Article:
Experimental study designs in which individuals are randomly assigned to two or more treatment arms are common in clinical research and considered the gold standard. A serious problem arises if study participants do not fully adhere to their assigned treatment regimen, because this undermines the accurate evaluation of the risks and benefits of treatment. Imperfect adherence is common in trials studying the efficacy of treatments for alcohol dependence and requires the use of statistical models and methods that can properly incorporate both adherence behavior and health outcomes. Several methods are available, but they often rely on a number of statistical assumptions that are not necessarily realistic or may not be verifiable, yet can strongly influence the estimation results. This study wll develop an alternative and innovative Bayesian method for estimating treatment efficacy in the presence of imperfect treatment adherence and will evaluate it relative to competing approaches. This method is not based on some of the commonly invoked statistical assumptions, and therefore carries a smaller risk of bias in the efficacy estimates. Additionally, researcher has the option to incorporate external information, for example from other trials, into the evaluation, which can lead to more precise inference. The method will be applied in an empirical analysis of data from the COMBINE study, which is one of the largest and best known randomized trials for treatment of alcohol dependence and contains detailed information about individual adherence. In summary, this study has the following two specific aims: (1) to develop an innovative Bayesian method for estimating treatment efficacy in randomized studies with imperfect treatment adherence and to compare its performance relative to competing approaches;and (2) to apply this method to estimate the efficacy of pharmacological and behavioral interventions for alcohol dependence in the COMBINE study. The research team, consisting of experts in Bayesian methods, the COMBINE study and alcohol studies research, and clinical trial design and analysis, is in an excellent position to successfully complete the proposed research. The results from this work will provide researchers with a valuable and practical new tool for evaluating treatment efficacy in the presence of imperfect treatment adherence.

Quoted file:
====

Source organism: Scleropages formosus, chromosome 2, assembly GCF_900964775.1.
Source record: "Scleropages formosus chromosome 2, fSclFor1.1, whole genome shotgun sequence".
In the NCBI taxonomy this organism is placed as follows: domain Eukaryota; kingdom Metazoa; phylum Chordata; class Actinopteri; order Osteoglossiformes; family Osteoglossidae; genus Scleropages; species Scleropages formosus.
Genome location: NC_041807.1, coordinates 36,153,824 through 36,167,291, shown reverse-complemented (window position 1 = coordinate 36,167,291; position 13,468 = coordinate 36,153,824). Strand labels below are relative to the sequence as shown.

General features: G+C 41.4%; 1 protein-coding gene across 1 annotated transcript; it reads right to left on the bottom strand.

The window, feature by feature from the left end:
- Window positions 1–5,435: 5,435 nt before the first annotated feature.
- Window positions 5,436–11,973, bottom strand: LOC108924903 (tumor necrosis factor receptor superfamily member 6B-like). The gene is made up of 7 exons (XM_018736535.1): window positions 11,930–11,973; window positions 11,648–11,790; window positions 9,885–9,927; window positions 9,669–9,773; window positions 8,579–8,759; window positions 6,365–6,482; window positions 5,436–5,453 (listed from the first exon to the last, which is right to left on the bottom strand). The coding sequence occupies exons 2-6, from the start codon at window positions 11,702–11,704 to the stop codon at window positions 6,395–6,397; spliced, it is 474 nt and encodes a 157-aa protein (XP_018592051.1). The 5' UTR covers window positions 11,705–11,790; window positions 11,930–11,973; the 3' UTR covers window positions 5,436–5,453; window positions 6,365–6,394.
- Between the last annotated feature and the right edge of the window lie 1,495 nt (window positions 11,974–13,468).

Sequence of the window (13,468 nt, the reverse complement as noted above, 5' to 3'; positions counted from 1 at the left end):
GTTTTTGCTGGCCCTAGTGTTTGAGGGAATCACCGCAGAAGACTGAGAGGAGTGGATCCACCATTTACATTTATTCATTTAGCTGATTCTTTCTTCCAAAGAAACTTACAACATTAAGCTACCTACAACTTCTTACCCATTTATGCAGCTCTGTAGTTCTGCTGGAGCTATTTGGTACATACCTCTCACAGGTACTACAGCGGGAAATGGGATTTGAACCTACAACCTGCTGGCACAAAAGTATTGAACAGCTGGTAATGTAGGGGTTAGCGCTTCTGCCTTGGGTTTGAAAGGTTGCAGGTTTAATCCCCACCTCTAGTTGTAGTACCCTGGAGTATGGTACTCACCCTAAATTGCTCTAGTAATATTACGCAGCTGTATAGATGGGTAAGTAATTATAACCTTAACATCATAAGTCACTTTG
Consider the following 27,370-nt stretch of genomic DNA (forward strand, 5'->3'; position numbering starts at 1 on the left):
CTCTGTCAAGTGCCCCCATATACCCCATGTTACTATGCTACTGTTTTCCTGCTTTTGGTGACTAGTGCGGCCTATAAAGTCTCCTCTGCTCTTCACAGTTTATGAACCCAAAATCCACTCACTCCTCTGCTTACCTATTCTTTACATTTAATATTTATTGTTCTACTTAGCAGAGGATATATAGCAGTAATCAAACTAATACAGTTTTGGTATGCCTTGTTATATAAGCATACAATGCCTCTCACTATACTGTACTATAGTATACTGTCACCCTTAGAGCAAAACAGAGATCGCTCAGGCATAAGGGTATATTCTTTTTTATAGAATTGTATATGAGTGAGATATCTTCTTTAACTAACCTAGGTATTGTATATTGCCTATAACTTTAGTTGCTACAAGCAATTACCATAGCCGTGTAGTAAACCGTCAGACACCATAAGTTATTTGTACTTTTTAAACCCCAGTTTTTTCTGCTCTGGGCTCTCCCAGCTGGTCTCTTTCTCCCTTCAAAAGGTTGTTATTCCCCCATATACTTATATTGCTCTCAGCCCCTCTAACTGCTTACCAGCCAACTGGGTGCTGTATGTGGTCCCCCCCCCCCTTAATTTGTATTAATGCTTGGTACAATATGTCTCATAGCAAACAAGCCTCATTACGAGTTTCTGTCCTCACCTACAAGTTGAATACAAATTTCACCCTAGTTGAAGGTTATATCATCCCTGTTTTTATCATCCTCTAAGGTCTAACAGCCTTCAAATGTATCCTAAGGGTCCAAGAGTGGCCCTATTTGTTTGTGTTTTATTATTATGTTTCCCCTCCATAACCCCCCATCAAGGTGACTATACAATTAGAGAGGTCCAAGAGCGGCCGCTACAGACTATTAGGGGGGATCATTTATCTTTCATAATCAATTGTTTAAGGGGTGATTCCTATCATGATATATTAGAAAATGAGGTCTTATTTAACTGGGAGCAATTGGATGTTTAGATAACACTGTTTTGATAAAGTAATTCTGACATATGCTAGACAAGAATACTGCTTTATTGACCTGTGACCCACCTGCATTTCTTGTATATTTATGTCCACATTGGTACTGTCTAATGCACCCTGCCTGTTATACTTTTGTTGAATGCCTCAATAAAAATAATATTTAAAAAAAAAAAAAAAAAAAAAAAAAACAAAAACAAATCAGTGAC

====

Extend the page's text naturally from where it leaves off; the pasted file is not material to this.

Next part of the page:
Poor adherence to the assigned treatment regimen is common in randomized studies and presents a serious challenge by undermining the accurate evaluation of the risks and benefits of treatments. The proposed study will develop an innovative statistical method that produces accurate and unbiased estimates of treatment efficacy even when treatment adherence is not perfect. The results of this research have an important public health benefit because they allow a more accurate assessment of the efficacy of new treatments and can help predict the effect of treatment in new patients.